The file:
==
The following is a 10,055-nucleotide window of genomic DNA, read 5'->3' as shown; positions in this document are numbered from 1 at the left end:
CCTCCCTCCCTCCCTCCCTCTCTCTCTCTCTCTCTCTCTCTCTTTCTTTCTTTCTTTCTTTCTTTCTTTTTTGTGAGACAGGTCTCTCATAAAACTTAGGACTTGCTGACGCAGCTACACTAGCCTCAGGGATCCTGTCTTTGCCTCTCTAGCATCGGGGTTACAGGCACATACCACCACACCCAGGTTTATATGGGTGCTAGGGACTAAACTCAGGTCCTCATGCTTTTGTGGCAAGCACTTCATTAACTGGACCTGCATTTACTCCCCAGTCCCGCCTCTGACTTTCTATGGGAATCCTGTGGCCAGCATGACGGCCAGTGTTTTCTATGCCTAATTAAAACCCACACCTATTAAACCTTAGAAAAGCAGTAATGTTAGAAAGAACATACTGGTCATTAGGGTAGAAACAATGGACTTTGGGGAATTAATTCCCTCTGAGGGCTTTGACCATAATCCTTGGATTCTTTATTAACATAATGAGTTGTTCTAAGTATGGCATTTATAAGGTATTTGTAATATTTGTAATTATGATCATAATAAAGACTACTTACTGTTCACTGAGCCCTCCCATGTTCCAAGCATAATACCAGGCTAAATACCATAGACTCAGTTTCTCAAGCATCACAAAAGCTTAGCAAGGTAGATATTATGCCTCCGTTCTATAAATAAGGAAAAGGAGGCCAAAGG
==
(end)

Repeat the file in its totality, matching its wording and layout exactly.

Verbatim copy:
The following is a 10,055-nucleotide window of genomic DNA, read 5'->3' as shown; positions in this document are numbered from 1 at the left end:
CCTCCCTCCCTCCCTCCCTCTCTCTCTCTCTCTCTCTCTCTCTTTCTTTCTTTCTTTCTTTCTTTCTTTTTTGTGAGACAGGTCTCTCATAAAACTTAGGACTTGCTGACGCAGCTACACTAGCCTCAGGGATCCTGTCTTTGCCTCTCTAGCATCGGGGTTACAGGCACATACCACCACACCCAGGTTTATATGGGTGCTAGGGACTAAACTCAGGTCCTCATGCTTTTGTGGCAAGCACTTCATTAACTGGACCTGCATTTACTCCCCAGTCCCGCCTCTGACTTTCTATGGGAATCCTGTGGCCAGCATGACGGCCAGTGTTTTCTATGCCTAATTAAAACCCACACCTATTAAACCTTAGAAAAGCAGTAATGTTAGAAAGAACATACTGGTCATTAGGGTAGAAACAATGGACTTTGGGGAATTAATTCCCTCTGAGGGCTTTGACCATAATCCTTGGATTCTTTATTAACATAATGAGTTGTTCTAAGTATGGCATTTATAAGGTATTTGTAATATTTGTAATTATGATCATAATAAAGACTACTTACTGTTCACTGAGCCCTCCCATGTTCCAAGCATAATACCAGGCTAAATACCATAGACTCAGTTTCTCAAGCATCACAAAAGCTTAGCAAGGTAGATATTATGCCTCCGTTCTATAAATAAGGAAAAGGAGGCCAAAGG